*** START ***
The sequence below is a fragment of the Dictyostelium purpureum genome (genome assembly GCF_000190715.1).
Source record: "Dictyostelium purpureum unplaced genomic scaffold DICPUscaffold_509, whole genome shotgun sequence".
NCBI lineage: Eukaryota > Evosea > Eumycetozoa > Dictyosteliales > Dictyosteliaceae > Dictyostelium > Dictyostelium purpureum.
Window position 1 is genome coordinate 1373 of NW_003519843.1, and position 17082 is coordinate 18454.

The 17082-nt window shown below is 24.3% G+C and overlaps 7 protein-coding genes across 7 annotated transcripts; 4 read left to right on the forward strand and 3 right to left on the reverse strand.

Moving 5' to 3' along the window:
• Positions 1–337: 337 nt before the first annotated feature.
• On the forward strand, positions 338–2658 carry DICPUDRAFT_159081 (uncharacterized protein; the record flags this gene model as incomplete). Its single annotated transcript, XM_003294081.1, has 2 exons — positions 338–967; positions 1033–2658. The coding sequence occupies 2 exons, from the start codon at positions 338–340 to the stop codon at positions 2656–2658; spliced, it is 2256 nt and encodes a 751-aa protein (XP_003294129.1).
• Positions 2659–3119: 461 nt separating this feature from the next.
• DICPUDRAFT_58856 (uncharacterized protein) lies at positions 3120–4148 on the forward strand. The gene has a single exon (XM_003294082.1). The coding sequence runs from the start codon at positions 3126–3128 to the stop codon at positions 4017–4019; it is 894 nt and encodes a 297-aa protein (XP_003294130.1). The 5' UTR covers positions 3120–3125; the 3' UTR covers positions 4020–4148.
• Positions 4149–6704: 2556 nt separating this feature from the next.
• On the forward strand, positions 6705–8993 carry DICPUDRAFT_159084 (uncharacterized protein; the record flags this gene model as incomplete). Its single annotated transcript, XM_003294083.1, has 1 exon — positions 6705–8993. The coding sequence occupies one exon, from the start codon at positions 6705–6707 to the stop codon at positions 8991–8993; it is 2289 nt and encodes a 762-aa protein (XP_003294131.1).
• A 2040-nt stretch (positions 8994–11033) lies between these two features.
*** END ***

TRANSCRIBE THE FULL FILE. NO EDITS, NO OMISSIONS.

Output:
The sequence below is a fragment of the Dictyostelium purpureum genome (genome assembly GCF_000190715.1).
Source record: "Dictyostelium purpureum unplaced genomic scaffold DICPUscaffold_509, whole genome shotgun sequence".
NCBI lineage: Eukaryota > Evosea > Eumycetozoa > Dictyosteliales > Dictyosteliaceae > Dictyostelium > Dictyostelium purpureum.
Window position 1 is genome coordinate 1373 of NW_003519843.1, and position 17082 is coordinate 18454.

The 17082-nt window shown below is 24.3% G+C and overlaps 7 protein-coding genes across 7 annotated transcripts; 4 read left to right on the forward strand and 3 right to left on the reverse strand.

Moving 5' to 3' along the window:
• Positions 1–337: 337 nt before the first annotated feature.
• On the forward strand, positions 338–2658 carry DICPUDRAFT_159081 (uncharacterized protein; the record flags this gene model as incomplete). Its single annotated transcript, XM_003294081.1, has 2 exons — positions 338–967; positions 1033–2658. The coding sequence occupies 2 exons, from the start codon at positions 338–340 to the stop codon at positions 2656–2658; spliced, it is 2256 nt and encodes a 751-aa protein (XP_003294129.1).
• Positions 2659–3119: 461 nt separating this feature from the next.
• DICPUDRAFT_58856 (uncharacterized protein) lies at positions 3120–4148 on the forward strand. The gene has a single exon (XM_003294082.1). The coding sequence runs from the start codon at positions 3126–3128 to the stop codon at positions 4017–4019; it is 894 nt and encodes a 297-aa protein (XP_003294130.1). The 5' UTR covers positions 3120–3125; the 3' UTR covers positions 4020–4148.
• Positions 4149–6704: 2556 nt separating this feature from the next.
• On the forward strand, positions 6705–8993 carry DICPUDRAFT_159084 (uncharacterized protein; the record flags this gene model as incomplete). Its single annotated transcript, XM_003294083.1, has 1 exon — positions 6705–8993. The coding sequence occupies one exon, from the start codon at positions 6705–6707 to the stop codon at positions 8991–8993; it is 2289 nt and encodes a 762-aa protein (XP_003294131.1).
• A 2040-nt stretch (positions 8994–11033) lies between these two features.